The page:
Niels jugging in the evening golden hour. Plenty of space jugging on this steep route!

Greg making good vertical progress after the storm.

Greg making good vertical progress after the storm.

Looking down to our portaledge camp as I lead the Mark of Zoro pitch. By the time I had lead this pitch, the clouds had swirled around and it was snowing. We ended up spending two nights at this protected bivy woken by ice fall throughout the night.

Looking down to our portaledge camp as I lead the Mark of Zoro pitch. By the time I had lead this pitch, the clouds had swirled around and it was snowing. We ended up spending two nights at this protected bivy woken by ice fall throughout the night.

Portaledge life: even though we were three feet apart, we often didn’t see each other!

Portaledge life: even though we were three feet apart, we often didn’t see each other!

: As the storm clouds clear, Niels space jugs wearing four jackets with El Capitan’s icon Nose in the background. Jugging is hard work; it was cold!

As the storm clouds clear, Niels space jugs wearing four jackets with El Capitan’s icon Nose in the background. Jugging is hard work; it was cold!

A stoked summit team. While human nature was to sit in and revel in the view and accomplishment, the reality of descending down the snow, verglass, and water covered East Ledges descent set in quickly. This ended up being fairly serious, and it wasn’t until we were past this part, the six ensuing rappels, and walking down the trail toward valley bottom under the beam of our headlamps that a sense of fulfillment of a lifelong dream set in.

A stoked summit team. While human nature was to sit in and revel in the view and accomplishment, the reality of descending down the snow, verglass, and water covered East Ledges descent set in quickly. This ended up being fairly serious, and it wasn’t until we were past this part, the six ensuing rappels, and walking down the trail toward valley bottom under the beam of our headlamps that a sense of fulfillment of a lifelong dream set in.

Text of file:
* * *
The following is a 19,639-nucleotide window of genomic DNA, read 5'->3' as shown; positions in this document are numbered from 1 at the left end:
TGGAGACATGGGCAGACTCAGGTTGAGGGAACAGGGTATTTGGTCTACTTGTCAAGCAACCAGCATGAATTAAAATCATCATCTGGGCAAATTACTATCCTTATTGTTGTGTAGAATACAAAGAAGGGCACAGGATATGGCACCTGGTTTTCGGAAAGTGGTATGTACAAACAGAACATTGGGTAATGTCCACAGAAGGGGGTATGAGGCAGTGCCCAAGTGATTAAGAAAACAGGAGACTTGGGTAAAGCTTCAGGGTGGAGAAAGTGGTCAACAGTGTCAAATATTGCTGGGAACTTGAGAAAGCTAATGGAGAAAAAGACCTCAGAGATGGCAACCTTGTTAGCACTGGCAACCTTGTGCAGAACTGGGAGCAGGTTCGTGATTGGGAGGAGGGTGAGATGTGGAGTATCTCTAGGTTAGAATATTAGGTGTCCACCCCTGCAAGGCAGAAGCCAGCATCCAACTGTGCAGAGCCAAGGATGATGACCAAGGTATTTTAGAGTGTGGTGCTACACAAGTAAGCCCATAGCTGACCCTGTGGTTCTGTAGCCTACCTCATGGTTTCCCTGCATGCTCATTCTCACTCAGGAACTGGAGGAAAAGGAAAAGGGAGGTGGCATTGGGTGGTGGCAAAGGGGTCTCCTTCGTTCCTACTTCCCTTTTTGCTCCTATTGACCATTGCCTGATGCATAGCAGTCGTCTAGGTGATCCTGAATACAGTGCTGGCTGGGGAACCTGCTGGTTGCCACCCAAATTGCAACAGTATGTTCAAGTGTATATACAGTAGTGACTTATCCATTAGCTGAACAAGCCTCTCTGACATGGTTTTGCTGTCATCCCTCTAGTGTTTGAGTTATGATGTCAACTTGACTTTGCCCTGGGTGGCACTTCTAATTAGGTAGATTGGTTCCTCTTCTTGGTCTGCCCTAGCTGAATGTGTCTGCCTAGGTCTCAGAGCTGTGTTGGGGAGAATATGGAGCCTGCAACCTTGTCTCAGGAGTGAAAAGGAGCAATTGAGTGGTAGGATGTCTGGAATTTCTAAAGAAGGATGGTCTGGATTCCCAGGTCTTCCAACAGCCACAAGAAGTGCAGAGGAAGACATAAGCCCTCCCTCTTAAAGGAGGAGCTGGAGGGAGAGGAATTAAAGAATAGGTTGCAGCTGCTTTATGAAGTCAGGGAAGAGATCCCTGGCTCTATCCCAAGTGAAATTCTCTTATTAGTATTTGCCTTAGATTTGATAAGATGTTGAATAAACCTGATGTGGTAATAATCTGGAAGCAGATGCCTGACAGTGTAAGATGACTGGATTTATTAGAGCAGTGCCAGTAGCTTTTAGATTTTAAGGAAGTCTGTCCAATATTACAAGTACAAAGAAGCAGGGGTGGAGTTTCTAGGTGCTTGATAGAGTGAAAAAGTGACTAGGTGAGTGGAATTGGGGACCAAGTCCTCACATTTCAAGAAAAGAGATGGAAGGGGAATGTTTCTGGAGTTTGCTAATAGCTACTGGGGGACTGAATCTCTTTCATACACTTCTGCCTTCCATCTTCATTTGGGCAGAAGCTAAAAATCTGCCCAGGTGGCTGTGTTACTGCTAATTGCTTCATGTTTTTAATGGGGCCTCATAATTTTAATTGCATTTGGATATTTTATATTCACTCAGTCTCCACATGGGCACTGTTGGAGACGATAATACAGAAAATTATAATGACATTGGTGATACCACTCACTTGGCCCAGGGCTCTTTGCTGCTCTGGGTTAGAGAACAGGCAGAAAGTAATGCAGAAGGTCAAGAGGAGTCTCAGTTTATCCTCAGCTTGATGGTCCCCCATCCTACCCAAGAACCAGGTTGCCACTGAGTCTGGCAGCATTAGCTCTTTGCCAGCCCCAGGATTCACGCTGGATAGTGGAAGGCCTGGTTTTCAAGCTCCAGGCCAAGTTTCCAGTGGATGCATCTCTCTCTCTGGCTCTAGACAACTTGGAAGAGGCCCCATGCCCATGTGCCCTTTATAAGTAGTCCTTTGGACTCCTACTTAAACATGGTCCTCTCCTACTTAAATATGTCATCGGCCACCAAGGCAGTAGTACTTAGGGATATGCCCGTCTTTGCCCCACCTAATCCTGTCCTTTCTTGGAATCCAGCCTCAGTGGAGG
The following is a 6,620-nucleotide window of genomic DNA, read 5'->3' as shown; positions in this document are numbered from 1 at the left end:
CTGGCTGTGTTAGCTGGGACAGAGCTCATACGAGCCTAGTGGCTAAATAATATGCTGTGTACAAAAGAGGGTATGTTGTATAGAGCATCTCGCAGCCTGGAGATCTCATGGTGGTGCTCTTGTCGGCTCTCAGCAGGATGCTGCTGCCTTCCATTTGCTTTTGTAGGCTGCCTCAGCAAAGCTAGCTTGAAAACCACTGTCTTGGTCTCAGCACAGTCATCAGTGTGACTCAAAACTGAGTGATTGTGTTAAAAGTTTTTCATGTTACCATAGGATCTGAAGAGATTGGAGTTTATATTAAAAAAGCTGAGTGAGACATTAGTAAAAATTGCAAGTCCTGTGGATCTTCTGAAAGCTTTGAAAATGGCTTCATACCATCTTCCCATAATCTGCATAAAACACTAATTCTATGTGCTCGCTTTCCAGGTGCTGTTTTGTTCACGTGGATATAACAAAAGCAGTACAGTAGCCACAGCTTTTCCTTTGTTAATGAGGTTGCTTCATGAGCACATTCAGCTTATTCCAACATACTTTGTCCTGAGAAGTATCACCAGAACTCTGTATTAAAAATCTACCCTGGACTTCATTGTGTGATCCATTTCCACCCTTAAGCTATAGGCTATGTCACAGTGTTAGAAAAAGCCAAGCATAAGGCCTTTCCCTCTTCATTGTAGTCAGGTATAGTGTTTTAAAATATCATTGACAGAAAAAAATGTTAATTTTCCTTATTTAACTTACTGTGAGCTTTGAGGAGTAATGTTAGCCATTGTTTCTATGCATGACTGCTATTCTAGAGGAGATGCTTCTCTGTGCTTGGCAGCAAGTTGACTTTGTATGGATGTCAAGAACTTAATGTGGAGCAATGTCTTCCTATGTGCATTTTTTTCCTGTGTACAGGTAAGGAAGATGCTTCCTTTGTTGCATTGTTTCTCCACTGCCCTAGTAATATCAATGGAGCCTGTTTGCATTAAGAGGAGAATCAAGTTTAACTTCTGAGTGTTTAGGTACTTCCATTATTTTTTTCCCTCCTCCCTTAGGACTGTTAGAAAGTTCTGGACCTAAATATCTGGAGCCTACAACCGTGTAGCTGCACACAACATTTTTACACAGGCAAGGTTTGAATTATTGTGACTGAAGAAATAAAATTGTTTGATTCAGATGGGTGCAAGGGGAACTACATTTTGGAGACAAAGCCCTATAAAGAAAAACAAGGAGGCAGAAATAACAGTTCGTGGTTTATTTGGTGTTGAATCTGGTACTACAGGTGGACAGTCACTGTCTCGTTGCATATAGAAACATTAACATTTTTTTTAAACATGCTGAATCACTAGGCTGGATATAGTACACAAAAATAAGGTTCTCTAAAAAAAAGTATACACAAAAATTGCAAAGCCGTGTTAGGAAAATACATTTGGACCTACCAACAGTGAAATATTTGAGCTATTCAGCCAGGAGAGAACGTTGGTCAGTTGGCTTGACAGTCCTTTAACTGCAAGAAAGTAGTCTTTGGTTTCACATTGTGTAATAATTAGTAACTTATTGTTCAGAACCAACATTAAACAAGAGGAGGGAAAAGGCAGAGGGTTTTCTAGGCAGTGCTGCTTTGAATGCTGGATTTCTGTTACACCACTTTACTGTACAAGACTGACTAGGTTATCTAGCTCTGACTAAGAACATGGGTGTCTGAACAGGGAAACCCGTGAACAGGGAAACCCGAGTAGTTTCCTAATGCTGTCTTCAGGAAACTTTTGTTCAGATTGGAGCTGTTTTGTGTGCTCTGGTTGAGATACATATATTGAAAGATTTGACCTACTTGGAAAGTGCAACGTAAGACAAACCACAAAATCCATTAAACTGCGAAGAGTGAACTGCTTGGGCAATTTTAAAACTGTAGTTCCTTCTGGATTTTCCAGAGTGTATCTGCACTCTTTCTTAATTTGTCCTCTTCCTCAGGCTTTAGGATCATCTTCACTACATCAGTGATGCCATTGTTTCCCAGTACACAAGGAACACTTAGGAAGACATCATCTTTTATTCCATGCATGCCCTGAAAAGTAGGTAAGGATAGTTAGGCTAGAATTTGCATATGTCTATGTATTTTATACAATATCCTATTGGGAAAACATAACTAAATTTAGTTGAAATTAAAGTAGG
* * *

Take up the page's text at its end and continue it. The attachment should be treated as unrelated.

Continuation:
Niels and I are in Indian Creek sampling some of the best desert splitters on earth in a lower stress environment.  We’ll head over to the San Juan Mountains for some early season ice before this adventure ends, back in Sun Valley, where we’ll have time to reflect on this journey, dream of the next adventure, and get stoked for the ski season ahead!

Nov 082015
 
ULLR!!!

ULLR!!!

At the start of every winter season we celebrate the coming of winter with a BIG fire.  We honor the change of the season and the coming days of arcing down mountains on skis.  We honor the Norse God Ullr, known as a great skier who would leave trails of stars behind his skis and drink to his health with hopes he will smile upon us.  This year we had the annual Ullr fire up at the Boulder Yurts, where we had a giant pile of slash from recent woodcuts.   Friends, family and guides came to celebrate the new snow and the joy of the coming ski season.

And an early season it has become.  On November 1st, we were riding bikes in the spitting snow and by the 4th, we were floating down fields of powder on skis.  The recent storm dropped snow to the valley bottoms but favored the upper elevations in the Smoky and Boulder Mountains with over 20″.  This storm snow has settled significantly this week, hopefully creating a good base for our next storm predicted to drop 5-10″ in the next 48hrs.

Hopefully this portends the start of an epic ski season where we can all celebrate with Ullr!

Friends, families, sleds, fire and FUN

Friends, families, sleds, fire and FUN

November 1st and the start of the storm, perhaps the last mountain ride of the year...

November 1st and the start of the storm, perhaps the last mountain ride of the year…

Not bad for November 4th

3 days later on November 4th

Ahh, back on skis